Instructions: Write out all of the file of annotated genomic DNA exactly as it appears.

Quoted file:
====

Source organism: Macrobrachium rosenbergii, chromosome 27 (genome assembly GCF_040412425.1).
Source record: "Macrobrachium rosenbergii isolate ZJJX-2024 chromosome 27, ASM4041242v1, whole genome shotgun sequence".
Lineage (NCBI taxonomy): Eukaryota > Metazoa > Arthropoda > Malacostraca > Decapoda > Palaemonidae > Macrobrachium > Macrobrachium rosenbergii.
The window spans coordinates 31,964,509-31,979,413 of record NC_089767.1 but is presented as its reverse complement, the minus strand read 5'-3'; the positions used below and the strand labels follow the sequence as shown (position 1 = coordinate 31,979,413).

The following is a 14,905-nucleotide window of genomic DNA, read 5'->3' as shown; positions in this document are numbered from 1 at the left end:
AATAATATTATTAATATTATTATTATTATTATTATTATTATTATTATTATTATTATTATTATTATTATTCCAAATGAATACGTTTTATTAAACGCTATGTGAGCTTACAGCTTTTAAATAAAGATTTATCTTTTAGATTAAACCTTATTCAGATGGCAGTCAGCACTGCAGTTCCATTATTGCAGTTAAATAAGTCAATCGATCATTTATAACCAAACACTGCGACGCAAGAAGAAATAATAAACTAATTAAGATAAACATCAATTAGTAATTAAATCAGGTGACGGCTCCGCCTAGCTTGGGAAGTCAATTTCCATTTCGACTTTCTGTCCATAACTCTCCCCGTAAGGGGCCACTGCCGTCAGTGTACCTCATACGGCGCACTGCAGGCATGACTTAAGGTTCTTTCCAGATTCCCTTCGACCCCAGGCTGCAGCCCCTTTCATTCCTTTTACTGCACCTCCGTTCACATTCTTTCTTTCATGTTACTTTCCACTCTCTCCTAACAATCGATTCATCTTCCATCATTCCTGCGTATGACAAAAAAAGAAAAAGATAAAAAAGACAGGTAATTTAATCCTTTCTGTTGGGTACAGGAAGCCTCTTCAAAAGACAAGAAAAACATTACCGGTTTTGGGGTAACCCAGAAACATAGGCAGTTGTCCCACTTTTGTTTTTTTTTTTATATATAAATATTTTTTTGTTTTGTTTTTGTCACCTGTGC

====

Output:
Source organism: Macrobrachium rosenbergii, chromosome 27 (genome assembly GCF_040412425.1).
Source record: "Macrobrachium rosenbergii isolate ZJJX-2024 chromosome 27, ASM4041242v1, whole genome shotgun sequence".
Lineage (NCBI taxonomy): Eukaryota > Metazoa > Arthropoda > Malacostraca > Decapoda > Palaemonidae > Macrobrachium > Macrobrachium rosenbergii.
The window spans coordinates 31,964,509-31,979,413 of record NC_089767.1 but is presented as its reverse complement, the minus strand read 5'-3'; the positions used below and the strand labels follow the sequence as shown (position 1 = coordinate 31,979,413).

The following is a 14,905-nucleotide window of genomic DNA, read 5'->3' as shown; positions in this document are numbered from 1 at the left end:
AATAATATTATTAATATTATTATTATTATTATTATTATTATTATTATTATTATTATTATTATTATTATTCCAAATGAATACGTTTTATTAAACGCTATGTGAGCTTACAGCTTTTAAATAAAGATTTATCTTTTAGATTAAACCTTATTCAGATGGCAGTCAGCACTGCAGTTCCATTATTGCAGTTAAATAAGTCAATCGATCATTTATAACCAAACACTGCGACGCAAGAAGAAATAATAAACTAATTAAGATAAACATCAATTAGTAATTAAATCAGGTGACGGCTCCGCCTAGCTTGGGAAGTCAATTTCCATTTCGACTTTCTGTCCATAACTCTCCCCGTAAGGGGCCACTGCCGTCAGTGTACCTCATACGGCGCACTGCAGGCATGACTTAAGGTTCTTTCCAGATTCCCTTCGACCCCAGGCTGCAGCCCCTTTCATTCCTTTTACTGCACCTCCGTTCACATTCTTTCTTTCATGTTACTTTCCACTCTCTCCTAACAATCGATTCATCTTCCATCATTCCTGCGTATGACAAAAAAAGAAAAAGATAAAAAAGACAGGTAATTTAATCCTTTCTGTTGGGTACAGGAAGCCTCTTCAAAAGACAAGAAAAACATTACCGGTTTTGGGGTAACCCAGAAACATAGGCAGTTGTCCCACTTTTGTTTTTTTTTTTATATATAAATATTTTTTTGTTTTGTTTTTGTCACCTGTGC